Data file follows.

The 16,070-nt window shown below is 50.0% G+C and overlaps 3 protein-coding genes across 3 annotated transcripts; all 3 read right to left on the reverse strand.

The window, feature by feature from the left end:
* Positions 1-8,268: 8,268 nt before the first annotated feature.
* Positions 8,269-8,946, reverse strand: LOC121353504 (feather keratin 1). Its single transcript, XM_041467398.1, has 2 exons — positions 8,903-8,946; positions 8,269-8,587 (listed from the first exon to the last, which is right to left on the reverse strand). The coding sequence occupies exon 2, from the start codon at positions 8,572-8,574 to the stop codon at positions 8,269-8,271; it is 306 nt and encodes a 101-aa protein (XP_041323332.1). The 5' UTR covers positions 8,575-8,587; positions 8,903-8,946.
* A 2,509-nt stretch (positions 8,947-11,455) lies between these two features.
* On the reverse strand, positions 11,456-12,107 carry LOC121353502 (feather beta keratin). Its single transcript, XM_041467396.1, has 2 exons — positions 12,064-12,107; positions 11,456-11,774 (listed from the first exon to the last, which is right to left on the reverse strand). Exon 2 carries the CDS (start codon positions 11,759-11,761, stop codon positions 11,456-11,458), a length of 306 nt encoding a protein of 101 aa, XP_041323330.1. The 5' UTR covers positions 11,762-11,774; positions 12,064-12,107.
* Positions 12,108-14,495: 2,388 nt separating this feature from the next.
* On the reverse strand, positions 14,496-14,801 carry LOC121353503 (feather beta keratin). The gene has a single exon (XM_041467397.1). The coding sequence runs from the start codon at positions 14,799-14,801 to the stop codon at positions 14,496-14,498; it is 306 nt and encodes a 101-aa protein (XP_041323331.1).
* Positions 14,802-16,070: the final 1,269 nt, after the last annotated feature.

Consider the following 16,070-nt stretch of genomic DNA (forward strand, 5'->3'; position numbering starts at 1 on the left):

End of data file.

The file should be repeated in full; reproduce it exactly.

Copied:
The 16,070-nt window shown below is 50.0% G+C and overlaps 3 protein-coding genes across 3 annotated transcripts; all 3 read right to left on the reverse strand.

The window, feature by feature from the left end:
* Positions 1-8,268: 8,268 nt before the first annotated feature.
* Positions 8,269-8,946, reverse strand: LOC121353504 (feather keratin 1). Its single transcript, XM_041467398.1, has 2 exons — positions 8,903-8,946; positions 8,269-8,587 (listed from the first exon to the last, which is right to left on the reverse strand). The coding sequence occupies exon 2, from the start codon at positions 8,572-8,574 to the stop codon at positions 8,269-8,271; it is 306 nt and encodes a 101-aa protein (XP_041323332.1). The 5' UTR covers positions 8,575-8,587; positions 8,903-8,946.
* A 2,509-nt stretch (positions 8,947-11,455) lies between these two features.
* On the reverse strand, positions 11,456-12,107 carry LOC121353502 (feather beta keratin). Its single transcript, XM_041467396.1, has 2 exons — positions 12,064-12,107; positions 11,456-11,774 (listed from the first exon to the last, which is right to left on the reverse strand). Exon 2 carries the CDS (start codon positions 11,759-11,761, stop codon positions 11,456-11,458), a length of 306 nt encoding a protein of 101 aa, XP_041323330.1. The 5' UTR covers positions 11,762-11,774; positions 12,064-12,107.
* Positions 12,108-14,495: 2,388 nt separating this feature from the next.
* On the reverse strand, positions 14,496-14,801 carry LOC121353503 (feather beta keratin). The gene has a single exon (XM_041467397.1). The coding sequence runs from the start codon at positions 14,799-14,801 to the stop codon at positions 14,496-14,498; it is 306 nt and encodes a 101-aa protein (XP_041323331.1).
* Positions 14,802-16,070: the final 1,269 nt, after the last annotated feature.

Consider the following 16,070-nt stretch of genomic DNA (forward strand, 5'->3'; position numbering starts at 1 on the left):